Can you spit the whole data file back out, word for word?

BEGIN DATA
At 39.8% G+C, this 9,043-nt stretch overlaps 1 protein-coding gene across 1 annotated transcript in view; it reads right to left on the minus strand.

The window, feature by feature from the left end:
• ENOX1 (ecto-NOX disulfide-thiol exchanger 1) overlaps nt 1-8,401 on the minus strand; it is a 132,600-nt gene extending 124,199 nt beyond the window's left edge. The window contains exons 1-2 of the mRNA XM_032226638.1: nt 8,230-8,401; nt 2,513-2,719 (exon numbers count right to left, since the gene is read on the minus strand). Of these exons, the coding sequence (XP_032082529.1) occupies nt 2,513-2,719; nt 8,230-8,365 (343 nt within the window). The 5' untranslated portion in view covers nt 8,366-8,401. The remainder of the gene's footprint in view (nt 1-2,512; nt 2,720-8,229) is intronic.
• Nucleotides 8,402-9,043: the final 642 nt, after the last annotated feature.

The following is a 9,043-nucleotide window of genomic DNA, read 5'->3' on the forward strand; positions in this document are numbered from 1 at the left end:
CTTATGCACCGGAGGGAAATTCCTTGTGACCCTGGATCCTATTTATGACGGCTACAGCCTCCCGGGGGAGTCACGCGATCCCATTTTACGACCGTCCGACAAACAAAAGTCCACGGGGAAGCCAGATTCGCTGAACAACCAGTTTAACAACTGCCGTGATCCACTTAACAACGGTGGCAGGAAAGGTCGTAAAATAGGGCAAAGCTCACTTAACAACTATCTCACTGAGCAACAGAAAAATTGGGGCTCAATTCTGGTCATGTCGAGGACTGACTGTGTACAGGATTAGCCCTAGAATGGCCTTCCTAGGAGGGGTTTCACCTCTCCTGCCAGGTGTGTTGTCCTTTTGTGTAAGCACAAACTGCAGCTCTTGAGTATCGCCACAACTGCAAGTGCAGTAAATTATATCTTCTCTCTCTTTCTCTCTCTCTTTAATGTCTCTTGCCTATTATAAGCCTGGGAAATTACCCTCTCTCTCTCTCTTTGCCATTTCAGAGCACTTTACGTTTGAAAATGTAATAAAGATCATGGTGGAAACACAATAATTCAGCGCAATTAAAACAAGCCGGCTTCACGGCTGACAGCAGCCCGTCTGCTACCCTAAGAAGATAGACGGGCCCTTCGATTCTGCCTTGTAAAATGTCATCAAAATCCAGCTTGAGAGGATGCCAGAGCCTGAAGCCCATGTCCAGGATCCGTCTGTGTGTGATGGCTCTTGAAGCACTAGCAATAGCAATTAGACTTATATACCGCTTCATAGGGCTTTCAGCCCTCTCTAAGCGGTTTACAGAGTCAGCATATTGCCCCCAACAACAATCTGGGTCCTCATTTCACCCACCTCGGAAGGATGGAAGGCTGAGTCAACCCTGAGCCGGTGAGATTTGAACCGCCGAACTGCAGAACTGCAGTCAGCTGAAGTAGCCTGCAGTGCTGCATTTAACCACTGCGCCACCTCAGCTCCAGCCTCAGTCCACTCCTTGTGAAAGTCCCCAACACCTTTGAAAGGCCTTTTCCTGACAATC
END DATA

At 39.8% G+C, this 9,043-nt stretch overlaps 1 protein-coding gene across 1 annotated transcript in view; it reads right to left on the minus strand.

The window, feature by feature from the left end:
• ENOX1 (ecto-NOX disulfide-thiol exchanger 1) overlaps nt 1-8,401 on the minus strand; it is a 132,600-nt gene extending 124,199 nt beyond the window's left edge. The window contains exons 1-2 of the mRNA XM_032226638.1: nt 8,230-8,401; nt 2,513-2,719 (exon numbers count right to left, since the gene is read on the minus strand). Of these exons, the coding sequence (XP_032082529.1) occupies nt 2,513-2,719; nt 8,230-8,365 (343 nt within the window). The 5' untranslated portion in view covers nt 8,366-8,401. The remainder of the gene's footprint in view (nt 1-2,512; nt 2,720-8,229) is intronic.
• Nucleotides 8,402-9,043: the final 642 nt, after the last annotated feature.

The following is a 9,043-nucleotide window of genomic DNA, read 5'->3' on the forward strand; positions in this document are numbered from 1 at the left end:
CTTATGCACCGGAGGGAAATTCCTTGTGACCCTGGATCCTATTTATGACGGCTACAGCCTCCCGGGGGAGTCACGCGATCCCATTTTACGACCGTCCGACAAACAAAAGTCCACGGGGAAGCCAGATTCGCTGAACAACCAGTTTAACAACTGCCGTGATCCACTTAACAACGGTGGCAGGAAAGGTCGTAAAATAGGGCAAAGCTCACTTAACAACTATCTCACTGAGCAACAGAAAAATTGGGGCTCAATTCTGGTCATGTCGAGGACTGACTGTGTACAGGATTAGCCCTAGAATGGCCTTCCTAGGAGGGGTTTCACCTCTCCTGCCAGGTGTGTTGTCCTTTTGTGTAAGCACAAACTGCAGCTCTTGAGTATCGCCACAACTGCAAGTGCAGTAAATTATATCTTCTCTCTCTTTCTCTCTCTCTTTAATGTCTCTTGCCTATTATAAGCCTGGGAAATTACCCTCTCTCTCTCTCTTTGCCATTTCAGAGCACTTTACGTTTGAAAATGTAATAAAGATCATGGTGGAAACACAATAATTCAGCGCAATTAAAACAAGCCGGCTTCACGGCTGACAGCAGCCCGTCTGCTACCCTAAGAAGATAGACGGGCCCTTCGATTCTGCCTTGTAAAATGTCATCAAAATCCAGCTTGAGAGGATGCCAGAGCCTGAAGCCCATGTCCAGGATCCGTCTGTGTGTGATGGCTCTTGAAGCACTAGCAATAGCAATTAGACTTATATACCGCTTCATAGGGCTTTCAGCCCTCTCTAAGCGGTTTACAGAGTCAGCATATTGCCCCCAACAACAATCTGGGTCCTCATTTCACCCACCTCGGAAGGATGGAAGGCTGAGTCAACCCTGAGCCGGTGAGATTTGAACCGCCGAACTGCAGAACTGCAGTCAGCTGAAGTAGCCTGCAGTGCTGCATTTAACCACTGCGCCACCTCAGCTCCAGCCTCAGTCCACTCCTTGTGAAAGTCCCCAACACCTTTGAAAGGCCTTTTCCTGACAATC